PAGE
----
Wednesday, December 28, 2011

obit commentary

The recent deaths of John Chamberlain and Helen Frankenthaler raise some sad thoughts. I am not a fan of either ones work, there is the occasional piece that is pretty good but overall their work does not move me, too much second tier stuff by my reckoning for what it is worth.

However what I find partially distressing is the hostility in the comments section of Frankenthaler's obit in the New York Times.

DaveW from Tempe, AZ writes
I don't see talent or art in the example painting. Instead, I see a perversion of art and a misrepresentation of man and man's relationship to nature. I don't have insight into the effort Ms. Frankenthaler put into her work, but I do know that many abstract artists spend little time on their creations.

and Joe Dokes from the Midwest posts
She seems like a nice lady but like all this "abstract" art, it is nothing but a big fraud. The fact that the NY Times buys into it just shows how clueless the NY Times is.

Why don't they present both sides - someone who says the truth - that like all modern art, it is supported by our corrupt ruling class to buy off artists to prevent them from showing the truth - that the US is a decadent, corrupt country with a parasite upper class that feeds off of the working people? No, that might make people think dangerous thoughts - like back in the 1930s - and allow people challenge the system that is about to collapse from rot. Better to show meaningless images and call it art. You people disgust me with your lies.

B. Mused from Victoria, BC, Canada "muses"
One of the last lines in your obituary says it all;
"As the years passed, her paintings seemed to make more direct references to the visible world."
Well, gosh! To what else should a painting refer but what can be seen? Whatever did the work of the NY abstract expressionists refer to if not to the visual world? It referred to a set of ideas, advertising copy I should call them, concocted by Clement Greenberg and his ilk - Post World War 2 US ascendancy gave him and others what looked like a golden opportunity to get away with saying anything at all with no reference to what could be seen by anyone with eyes. Of course accidental effects can have beautiful aspects and potential for incorporation into art work, but there is a long distance between accident and art. One cannot make a worthy career out of having unintended accidents, neither on canvas nor in chemistry labs, racetracks, or building construction. Only in the rarified atmosphere of NY's art world can the essential omphalism of such an approach pass unchallenged. Nice to see Frankenthaler as the years passed took notice that whatever convoluted notions filled her head (and supported her economic life), they could not be seen and valued unless there was at least some detectable reference to the world we all live in and can see.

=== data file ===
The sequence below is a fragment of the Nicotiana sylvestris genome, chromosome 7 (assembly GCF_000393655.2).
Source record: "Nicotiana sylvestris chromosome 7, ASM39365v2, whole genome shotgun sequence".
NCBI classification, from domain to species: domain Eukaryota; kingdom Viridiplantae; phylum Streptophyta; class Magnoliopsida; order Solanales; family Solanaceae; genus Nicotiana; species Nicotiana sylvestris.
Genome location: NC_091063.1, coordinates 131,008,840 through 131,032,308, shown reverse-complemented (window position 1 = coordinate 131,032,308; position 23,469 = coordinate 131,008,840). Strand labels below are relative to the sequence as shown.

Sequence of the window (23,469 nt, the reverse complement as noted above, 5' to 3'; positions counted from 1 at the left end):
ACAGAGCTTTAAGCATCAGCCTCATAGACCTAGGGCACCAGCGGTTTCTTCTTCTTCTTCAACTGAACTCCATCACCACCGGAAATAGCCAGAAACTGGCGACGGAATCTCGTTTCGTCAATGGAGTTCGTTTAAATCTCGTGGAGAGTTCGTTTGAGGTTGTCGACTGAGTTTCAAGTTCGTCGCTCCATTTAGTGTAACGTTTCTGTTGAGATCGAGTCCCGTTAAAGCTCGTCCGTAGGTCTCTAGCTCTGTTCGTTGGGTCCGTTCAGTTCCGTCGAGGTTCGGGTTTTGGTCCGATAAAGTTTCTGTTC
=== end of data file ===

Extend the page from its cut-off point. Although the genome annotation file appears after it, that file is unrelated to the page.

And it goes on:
Everyone is entitled to an opinion... opinions are like .... everyone's got one.

What I find distressing, annoying, words fail me regarding this feeling. I won't lose a lick of sleep over it or think of it after lunch so it isn't distressing, maybe annoying like a fly in the room or a mosquito is the willful ignorance and self satisfaction and surety of their opinion. Hey this isn't new and I lived out west in Colorado for 8 years and I'll never go back regardless of how beautiful the mountains are. The average person there and you can find them here in NYC too in certain parts of the five boroughs just love to be uninformed and 9 times out of 10 wrap themselves in the flag with the bible in the other hand.

I don't have insight into subatomic physics or string theory (not true I actually studied hard science in college) but I can't see atoms so they must not exist is akin to this rationale. I could make comment on the comments but will let them lie as it were.

Upcoming my thoughts on the De Koonings in the current and soon to close show at MoMA. After three visits with the most recent lasting over three hours I have a series of jumbled thoughts that I will try to unify in a coherent essay regarding one of the most important painters of the 20th century, IMHO.

No comments:

Post a Comment